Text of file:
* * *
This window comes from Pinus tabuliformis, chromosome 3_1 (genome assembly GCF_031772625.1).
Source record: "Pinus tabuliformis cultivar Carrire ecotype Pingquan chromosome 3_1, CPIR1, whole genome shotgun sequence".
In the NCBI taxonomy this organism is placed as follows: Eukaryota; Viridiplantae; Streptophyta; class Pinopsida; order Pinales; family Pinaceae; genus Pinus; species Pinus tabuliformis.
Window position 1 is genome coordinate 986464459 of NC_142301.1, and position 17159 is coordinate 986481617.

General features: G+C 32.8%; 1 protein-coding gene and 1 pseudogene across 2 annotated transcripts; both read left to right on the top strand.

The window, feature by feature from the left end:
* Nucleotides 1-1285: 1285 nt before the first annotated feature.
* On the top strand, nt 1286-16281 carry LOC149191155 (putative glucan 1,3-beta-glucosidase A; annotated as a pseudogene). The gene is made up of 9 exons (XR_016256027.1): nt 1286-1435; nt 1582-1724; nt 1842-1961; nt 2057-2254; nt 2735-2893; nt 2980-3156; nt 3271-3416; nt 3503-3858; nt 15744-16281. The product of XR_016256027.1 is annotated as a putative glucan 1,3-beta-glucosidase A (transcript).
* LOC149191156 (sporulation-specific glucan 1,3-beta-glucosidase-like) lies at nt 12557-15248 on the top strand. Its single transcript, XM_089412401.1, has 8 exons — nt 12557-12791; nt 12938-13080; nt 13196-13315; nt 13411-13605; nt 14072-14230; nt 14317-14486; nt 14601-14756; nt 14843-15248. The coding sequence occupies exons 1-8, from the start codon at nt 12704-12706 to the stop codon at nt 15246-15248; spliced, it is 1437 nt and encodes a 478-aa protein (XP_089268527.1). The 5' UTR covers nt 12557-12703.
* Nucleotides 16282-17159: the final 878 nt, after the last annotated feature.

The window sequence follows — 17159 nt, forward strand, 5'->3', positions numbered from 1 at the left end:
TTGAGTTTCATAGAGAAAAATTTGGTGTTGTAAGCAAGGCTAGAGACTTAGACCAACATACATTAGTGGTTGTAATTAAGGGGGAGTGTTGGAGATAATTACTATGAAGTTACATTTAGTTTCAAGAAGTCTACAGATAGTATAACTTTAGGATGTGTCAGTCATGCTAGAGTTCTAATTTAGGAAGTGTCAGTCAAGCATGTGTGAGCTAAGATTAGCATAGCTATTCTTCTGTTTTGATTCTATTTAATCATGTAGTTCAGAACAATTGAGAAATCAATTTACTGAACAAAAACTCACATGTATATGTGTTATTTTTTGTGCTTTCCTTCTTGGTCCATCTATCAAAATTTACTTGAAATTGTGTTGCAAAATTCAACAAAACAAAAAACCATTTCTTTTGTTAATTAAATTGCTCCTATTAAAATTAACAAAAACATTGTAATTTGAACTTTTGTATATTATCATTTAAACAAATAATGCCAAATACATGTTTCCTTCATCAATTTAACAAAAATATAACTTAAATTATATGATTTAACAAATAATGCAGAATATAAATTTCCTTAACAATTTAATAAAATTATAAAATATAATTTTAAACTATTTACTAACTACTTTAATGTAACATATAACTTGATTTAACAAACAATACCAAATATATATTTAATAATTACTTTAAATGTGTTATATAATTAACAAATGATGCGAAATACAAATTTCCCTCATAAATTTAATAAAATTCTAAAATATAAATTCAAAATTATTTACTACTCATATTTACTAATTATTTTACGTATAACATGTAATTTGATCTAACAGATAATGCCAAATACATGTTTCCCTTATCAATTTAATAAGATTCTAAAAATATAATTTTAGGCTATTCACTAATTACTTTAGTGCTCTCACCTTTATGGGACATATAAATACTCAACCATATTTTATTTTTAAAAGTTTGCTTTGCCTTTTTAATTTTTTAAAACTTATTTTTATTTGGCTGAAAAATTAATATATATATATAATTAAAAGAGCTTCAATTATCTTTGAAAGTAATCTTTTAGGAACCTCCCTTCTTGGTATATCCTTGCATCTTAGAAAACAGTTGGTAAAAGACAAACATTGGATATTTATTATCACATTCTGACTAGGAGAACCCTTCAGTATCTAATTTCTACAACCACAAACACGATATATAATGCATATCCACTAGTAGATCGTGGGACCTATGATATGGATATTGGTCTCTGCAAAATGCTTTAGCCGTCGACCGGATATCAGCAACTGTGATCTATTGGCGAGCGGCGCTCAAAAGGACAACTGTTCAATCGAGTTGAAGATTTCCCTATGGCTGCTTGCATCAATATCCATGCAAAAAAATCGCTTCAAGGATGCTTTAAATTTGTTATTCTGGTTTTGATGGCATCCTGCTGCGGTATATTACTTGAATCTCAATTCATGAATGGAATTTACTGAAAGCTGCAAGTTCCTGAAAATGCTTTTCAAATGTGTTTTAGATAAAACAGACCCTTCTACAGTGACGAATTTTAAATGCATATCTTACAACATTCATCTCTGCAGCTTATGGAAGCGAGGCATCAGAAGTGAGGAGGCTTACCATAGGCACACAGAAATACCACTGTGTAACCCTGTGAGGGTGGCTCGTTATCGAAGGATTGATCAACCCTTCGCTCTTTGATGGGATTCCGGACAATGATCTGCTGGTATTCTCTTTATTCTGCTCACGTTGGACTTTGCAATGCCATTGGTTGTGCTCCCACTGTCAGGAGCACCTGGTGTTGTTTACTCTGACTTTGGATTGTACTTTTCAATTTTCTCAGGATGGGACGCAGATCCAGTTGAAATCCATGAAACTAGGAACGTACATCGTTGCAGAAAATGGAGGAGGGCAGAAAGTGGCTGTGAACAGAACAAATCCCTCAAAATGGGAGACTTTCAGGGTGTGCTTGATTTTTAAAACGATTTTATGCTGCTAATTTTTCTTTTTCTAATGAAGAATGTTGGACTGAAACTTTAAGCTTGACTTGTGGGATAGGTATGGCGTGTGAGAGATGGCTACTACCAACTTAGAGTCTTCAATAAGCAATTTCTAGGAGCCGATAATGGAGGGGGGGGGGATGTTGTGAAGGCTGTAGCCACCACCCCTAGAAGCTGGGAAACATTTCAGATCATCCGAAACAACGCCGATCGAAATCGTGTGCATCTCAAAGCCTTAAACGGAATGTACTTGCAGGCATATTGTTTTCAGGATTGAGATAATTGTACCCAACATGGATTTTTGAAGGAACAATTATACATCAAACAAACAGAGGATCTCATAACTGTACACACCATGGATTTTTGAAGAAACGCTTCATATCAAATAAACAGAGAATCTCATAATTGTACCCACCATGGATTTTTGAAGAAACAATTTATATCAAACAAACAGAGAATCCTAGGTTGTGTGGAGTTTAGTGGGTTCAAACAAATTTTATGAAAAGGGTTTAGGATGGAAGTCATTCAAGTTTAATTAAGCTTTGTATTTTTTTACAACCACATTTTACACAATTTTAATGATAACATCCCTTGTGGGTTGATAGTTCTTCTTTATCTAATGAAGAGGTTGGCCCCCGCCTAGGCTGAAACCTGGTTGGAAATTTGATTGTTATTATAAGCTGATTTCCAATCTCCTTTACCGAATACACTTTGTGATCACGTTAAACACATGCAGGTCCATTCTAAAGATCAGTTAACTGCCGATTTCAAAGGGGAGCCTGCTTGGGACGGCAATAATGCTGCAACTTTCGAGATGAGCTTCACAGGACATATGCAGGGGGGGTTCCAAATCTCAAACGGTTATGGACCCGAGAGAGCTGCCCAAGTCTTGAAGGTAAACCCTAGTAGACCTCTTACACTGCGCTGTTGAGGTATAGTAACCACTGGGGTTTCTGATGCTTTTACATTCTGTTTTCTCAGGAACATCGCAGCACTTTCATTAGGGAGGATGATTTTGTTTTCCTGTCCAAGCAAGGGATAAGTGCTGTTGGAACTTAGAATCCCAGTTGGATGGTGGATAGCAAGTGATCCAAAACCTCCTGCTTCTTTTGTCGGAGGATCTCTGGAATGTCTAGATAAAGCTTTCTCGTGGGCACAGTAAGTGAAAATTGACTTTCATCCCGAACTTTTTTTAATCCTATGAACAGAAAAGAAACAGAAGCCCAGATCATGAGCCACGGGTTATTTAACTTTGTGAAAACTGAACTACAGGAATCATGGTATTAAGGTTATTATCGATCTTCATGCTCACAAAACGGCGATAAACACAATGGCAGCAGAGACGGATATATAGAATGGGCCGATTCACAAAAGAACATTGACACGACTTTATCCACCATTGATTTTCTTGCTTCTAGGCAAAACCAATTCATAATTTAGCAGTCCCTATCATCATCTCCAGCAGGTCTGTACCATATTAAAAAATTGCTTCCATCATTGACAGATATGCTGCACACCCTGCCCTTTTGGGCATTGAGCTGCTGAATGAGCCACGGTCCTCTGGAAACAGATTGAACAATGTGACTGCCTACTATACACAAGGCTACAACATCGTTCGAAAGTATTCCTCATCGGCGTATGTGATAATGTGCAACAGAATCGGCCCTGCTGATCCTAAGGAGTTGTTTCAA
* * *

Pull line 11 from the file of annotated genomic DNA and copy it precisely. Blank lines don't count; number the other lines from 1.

The window sequence follows — 17159 nt, forward strand, 5'->3', positions numbered from 1 at the left end: